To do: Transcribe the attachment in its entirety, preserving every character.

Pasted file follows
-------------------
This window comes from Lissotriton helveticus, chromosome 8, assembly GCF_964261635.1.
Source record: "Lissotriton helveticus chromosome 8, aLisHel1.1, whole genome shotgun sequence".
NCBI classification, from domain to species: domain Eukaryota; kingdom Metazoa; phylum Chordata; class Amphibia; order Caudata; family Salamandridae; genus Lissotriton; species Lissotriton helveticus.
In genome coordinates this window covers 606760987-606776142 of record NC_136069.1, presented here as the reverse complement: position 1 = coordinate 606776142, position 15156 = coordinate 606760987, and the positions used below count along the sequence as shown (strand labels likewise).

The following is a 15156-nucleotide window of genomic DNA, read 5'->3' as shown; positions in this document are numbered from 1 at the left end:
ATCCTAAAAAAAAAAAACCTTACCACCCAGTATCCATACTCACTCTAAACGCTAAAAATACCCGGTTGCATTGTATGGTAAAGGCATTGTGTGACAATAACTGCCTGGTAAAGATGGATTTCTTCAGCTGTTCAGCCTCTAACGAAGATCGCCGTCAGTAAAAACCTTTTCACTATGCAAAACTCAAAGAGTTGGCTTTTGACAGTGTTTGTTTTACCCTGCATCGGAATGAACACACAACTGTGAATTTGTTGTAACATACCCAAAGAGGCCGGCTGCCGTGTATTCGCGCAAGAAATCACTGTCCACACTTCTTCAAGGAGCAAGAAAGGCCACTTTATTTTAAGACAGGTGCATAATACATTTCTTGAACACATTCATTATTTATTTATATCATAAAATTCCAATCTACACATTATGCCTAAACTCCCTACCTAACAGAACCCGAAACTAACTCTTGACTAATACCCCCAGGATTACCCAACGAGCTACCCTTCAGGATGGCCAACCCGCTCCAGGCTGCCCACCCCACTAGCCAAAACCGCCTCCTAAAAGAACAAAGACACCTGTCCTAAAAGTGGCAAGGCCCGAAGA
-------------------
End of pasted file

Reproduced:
This window comes from Lissotriton helveticus, chromosome 8, assembly GCF_964261635.1.
Source record: "Lissotriton helveticus chromosome 8, aLisHel1.1, whole genome shotgun sequence".
NCBI classification, from domain to species: domain Eukaryota; kingdom Metazoa; phylum Chordata; class Amphibia; order Caudata; family Salamandridae; genus Lissotriton; species Lissotriton helveticus.
In genome coordinates this window covers 606760987-606776142 of record NC_136069.1, presented here as the reverse complement: position 1 = coordinate 606776142, position 15156 = coordinate 606760987, and the positions used below count along the sequence as shown (strand labels likewise).

The following is a 15156-nucleotide window of genomic DNA, read 5'->3' as shown; positions in this document are numbered from 1 at the left end:
ATCCTAAAAAAAAAAAACCTTACCACCCAGTATCCATACTCACTCTAAACGCTAAAAATACCCGGTTGCATTGTATGGTAAAGGCATTGTGTGACAATAACTGCCTGGTAAAGATGGATTTCTTCAGCTGTTCAGCCTCTAACGAAGATCGCCGTCAGTAAAAACCTTTTCACTATGCAAAACTCAAAGAGTTGGCTTTTGACAGTGTTTGTTTTACCCTGCATCGGAATGAACACACAACTGTGAATTTGTTGTAACATACCCAAAGAGGCCGGCTGCCGTGTATTCGCGCAAGAAATCACTGTCCACACTTCTTCAAGGAGCAAGAAAGGCCACTTTATTTTAAGACAGGTGCATAATACATTTCTTGAACACATTCATTATTTATTTATATCATAAAATTCCAATCTACACATTATGCCTAAACTCCCTACCTAACAGAACCCGAAACTAACTCTTGACTAATACCCCCAGGATTACCCAACGAGCTACCCTTCAGGATGGCCAACCCGCTCCAGGCTGCCCACCCCACTAGCCAAAACCGCCTCCTAAAAGAACAAAGACACCTGTCCTAAAAGTGGCAAGGCCCGAAGA